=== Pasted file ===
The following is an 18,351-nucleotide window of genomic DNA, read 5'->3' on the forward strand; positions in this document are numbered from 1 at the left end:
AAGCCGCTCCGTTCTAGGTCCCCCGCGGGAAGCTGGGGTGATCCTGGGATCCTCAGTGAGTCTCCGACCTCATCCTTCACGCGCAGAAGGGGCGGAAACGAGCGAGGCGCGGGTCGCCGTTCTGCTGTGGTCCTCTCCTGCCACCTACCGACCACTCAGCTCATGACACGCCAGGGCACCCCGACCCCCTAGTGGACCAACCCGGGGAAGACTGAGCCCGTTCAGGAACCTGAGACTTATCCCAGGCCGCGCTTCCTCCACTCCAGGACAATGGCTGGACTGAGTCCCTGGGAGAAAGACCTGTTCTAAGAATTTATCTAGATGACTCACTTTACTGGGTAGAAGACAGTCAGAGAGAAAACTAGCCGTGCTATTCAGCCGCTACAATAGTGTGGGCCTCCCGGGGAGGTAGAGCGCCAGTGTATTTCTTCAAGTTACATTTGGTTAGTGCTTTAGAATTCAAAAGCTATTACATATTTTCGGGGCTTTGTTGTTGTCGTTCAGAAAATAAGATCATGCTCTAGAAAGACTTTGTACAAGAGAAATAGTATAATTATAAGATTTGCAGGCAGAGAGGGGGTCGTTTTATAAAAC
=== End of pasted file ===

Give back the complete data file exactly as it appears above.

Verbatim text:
The following is an 18,351-nucleotide window of genomic DNA, read 5'->3' on the forward strand; positions in this document are numbered from 1 at the left end:
AAGCCGCTCCGTTCTAGGTCCCCCGCGGGAAGCTGGGGTGATCCTGGGATCCTCAGTGAGTCTCCGACCTCATCCTTCACGCGCAGAAGGGGCGGAAACGAGCGAGGCGCGGGTCGCCGTTCTGCTGTGGTCCTCTCCTGCCACCTACCGACCACTCAGCTCATGACACGCCAGGGCACCCCGACCCCCTAGTGGACCAACCCGGGGAAGACTGAGCCCGTTCAGGAACCTGAGACTTATCCCAGGCCGCGCTTCCTCCACTCCAGGACAATGGCTGGACTGAGTCCCTGGGAGAAAGACCTGTTCTAAGAATTTATCTAGATGACTCACTTTACTGGGTAGAAGACAGTCAGAGAGAAAACTAGCCGTGCTATTCAGCCGCTACAATAGTGTGGGCCTCCCGGGGAGGTAGAGCGCCAGTGTATTTCTTCAAGTTACATTTGGTTAGTGCTTTAGAATTCAAAAGCTATTACATATTTTCGGGGCTTTGTTGTTGTCGTTCAGAAAATAAGATCATGCTCTAGAAAGACTTTGTACAAGAGAAATAGTATAATTATAAGATTTGCAGGCAGAGAGGGGGTCGTTTTATAAAAC